As you guys are probably aware from my myriad of posts on Prizm Basketball and Football, I am about as much of a hater as there can be. Not only do I hate the name, which is obviously created just to eventually trademark as their version of “Chrome”, but I hate the design as well. Yesterday, Prizm baseball went live as a logoless MLBPA product, completed with the exact same look as the other two sets that have already been released under the name. I am not enjoying the way this is translating to its third sport.
2012 Prizm Baseball Joe Girardi Auto – hooray for Manager Autos.
2012 Prizm Baseball Yu Darvish Rookie Relevance – Top echelon for Panini’s rookies? Being relevant.
People have put an undue amount of gravitas on Prizm’s impact on the hobby, in my opinion, solely because of its performance in Basketball. In all reality, the landscape of the basketball market is more of a driving force behind its success than anything, as the exclusive license has done them a huge favor in eliminating competition. As a result, something this occurs.
In baseball, Chrome is about as king as you can get, with the Bowman brands ruling over the hobby with a grip unlike any other sport. Considering that Prizm is pretty boring to begin with, I have no idea why people are getting excited over this. Not only does it feature mostly sticker autographs on a HIDEOUS autograph design that slices the players at the waist, but it also presents the players in poorly airbrushed jerseys. One of the reasons basketball was so successful, is that there had not been a Chrome style product with actual jerseys for years. This is the complete opposite.
My biggest complaint in football was the autographs, and how they were designed to work on the stock Panini used. The separated design with ENORMOUS white boxes behind the stickers ruined the cards, which I believed to be exceptionally boring to begin with. Sure doesn’t hurt that Panini continues to believe that a rookie logo AND 200 point text saying “ROOKIE” is necessary just to make sure you know you have a rookie card in your hands. To add in a big white box, and all of a sudden, more than 50% of the card’s surface area is obscured by needless elements in the design. At least with the Veteran autos for football, the auto box was slightly transparent, so the players weren’t completely amputated. This is not the case in baseball.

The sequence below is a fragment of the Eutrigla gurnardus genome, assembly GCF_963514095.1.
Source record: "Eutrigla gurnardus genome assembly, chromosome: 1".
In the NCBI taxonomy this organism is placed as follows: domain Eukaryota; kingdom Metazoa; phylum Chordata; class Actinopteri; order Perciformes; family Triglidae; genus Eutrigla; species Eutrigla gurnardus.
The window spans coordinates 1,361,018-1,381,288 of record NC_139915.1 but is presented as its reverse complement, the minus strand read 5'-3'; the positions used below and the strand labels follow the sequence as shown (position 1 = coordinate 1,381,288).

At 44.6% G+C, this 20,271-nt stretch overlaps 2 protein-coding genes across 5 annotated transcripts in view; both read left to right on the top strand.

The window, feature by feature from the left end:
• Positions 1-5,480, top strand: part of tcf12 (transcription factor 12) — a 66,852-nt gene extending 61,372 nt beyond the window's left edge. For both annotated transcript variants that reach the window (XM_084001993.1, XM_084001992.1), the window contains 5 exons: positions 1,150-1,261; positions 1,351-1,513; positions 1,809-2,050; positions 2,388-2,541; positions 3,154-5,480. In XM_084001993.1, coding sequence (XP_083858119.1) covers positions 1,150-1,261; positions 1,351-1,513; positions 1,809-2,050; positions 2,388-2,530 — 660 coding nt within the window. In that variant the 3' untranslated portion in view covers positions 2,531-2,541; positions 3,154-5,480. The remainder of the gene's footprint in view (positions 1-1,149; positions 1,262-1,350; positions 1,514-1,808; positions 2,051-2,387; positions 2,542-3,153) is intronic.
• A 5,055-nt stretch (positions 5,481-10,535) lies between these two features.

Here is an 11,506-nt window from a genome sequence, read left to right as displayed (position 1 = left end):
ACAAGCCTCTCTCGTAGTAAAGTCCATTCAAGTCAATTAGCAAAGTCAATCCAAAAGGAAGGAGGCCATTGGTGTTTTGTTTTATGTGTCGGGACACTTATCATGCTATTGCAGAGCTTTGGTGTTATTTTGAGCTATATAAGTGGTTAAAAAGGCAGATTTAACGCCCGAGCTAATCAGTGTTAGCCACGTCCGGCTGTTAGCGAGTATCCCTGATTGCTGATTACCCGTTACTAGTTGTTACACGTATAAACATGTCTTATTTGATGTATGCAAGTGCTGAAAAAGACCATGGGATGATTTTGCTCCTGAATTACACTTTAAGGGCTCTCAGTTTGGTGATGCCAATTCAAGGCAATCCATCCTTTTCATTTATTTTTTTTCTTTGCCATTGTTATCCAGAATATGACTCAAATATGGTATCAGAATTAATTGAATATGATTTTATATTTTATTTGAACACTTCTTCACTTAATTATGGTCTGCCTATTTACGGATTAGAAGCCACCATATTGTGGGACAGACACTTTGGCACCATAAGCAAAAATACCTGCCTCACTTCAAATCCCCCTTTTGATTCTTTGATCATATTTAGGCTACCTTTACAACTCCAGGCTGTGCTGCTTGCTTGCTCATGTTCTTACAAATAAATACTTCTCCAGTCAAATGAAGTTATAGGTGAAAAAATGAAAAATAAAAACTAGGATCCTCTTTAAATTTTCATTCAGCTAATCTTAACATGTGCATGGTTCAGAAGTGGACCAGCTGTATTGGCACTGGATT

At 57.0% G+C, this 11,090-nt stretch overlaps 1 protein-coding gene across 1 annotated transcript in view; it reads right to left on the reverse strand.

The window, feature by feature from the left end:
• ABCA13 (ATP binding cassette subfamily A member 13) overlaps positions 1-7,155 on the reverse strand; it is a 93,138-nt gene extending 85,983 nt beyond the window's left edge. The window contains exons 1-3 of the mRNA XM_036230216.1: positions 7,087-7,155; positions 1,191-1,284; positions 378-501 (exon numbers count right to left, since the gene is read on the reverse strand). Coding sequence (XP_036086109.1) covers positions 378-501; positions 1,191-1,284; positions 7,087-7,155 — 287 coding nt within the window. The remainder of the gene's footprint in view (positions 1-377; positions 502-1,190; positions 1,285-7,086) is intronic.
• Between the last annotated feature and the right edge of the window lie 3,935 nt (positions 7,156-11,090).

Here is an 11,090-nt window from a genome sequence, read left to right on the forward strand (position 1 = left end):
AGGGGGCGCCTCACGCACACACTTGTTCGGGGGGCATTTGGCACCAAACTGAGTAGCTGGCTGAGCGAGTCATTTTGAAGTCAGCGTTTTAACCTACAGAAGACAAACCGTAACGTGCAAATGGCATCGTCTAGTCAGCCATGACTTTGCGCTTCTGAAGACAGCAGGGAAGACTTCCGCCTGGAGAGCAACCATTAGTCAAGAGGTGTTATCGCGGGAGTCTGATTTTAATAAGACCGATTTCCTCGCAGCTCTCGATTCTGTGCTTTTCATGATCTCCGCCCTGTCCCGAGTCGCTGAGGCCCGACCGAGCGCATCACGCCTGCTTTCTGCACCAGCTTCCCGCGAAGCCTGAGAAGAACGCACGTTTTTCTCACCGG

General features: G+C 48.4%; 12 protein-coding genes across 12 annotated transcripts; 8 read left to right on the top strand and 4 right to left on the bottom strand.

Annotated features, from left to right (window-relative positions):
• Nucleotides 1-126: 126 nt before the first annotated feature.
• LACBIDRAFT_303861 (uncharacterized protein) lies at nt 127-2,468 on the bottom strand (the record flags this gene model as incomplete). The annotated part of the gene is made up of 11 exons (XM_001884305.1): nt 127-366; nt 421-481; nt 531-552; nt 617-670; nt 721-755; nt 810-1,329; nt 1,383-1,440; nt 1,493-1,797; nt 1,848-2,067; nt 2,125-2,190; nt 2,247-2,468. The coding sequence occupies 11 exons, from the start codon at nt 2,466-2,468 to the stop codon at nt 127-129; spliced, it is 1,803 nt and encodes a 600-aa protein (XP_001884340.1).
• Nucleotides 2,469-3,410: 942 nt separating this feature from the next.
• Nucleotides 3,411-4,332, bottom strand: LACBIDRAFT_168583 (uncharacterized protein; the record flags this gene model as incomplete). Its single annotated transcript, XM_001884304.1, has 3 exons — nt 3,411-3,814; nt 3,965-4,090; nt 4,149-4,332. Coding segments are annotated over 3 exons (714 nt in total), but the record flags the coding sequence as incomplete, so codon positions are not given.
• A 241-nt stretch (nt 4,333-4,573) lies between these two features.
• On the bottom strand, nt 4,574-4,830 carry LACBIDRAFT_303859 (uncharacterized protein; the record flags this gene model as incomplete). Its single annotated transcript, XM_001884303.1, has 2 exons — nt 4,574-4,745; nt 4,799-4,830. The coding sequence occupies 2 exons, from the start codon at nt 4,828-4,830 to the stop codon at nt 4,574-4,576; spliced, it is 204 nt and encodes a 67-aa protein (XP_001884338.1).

In both Football and Baseball, Chrome has established itself even further with on card autos, and yet, we don’t see the same focus from Panini, even though there is very little reason to expect they understand that need. I personally wouldn’t touch boxes of this crap with someone else’s ten foot pole, but I know that the allure of the Gold Refractors will draw people in. This is just another after effect of Basketball’s success, with many collectors going into the buy with a pre-conceived understanding of the Gold’s worth. I credit Panini for this tactic, but laugh in the face of anyone who doesn’t see what’s going on.
Chrome has always been one of, if not my top, favorite product of any release year. The technology is just too awesome to ignore. Add in on card autographs, and low numbered parallels with top notch design work, and you have the perennial winner that Topps has made a staple. This is a cheap knock off, with sticker autos, few parallels, and poor design work. I only wish people would see the evident boredom and amateur work that has made Prizm what it is. I mean, when you cant even carve out your own identity from the creativity woodwork, there is a major problem. Let’s just call this Diet Chrome with a little bit of Strasburg Splenda.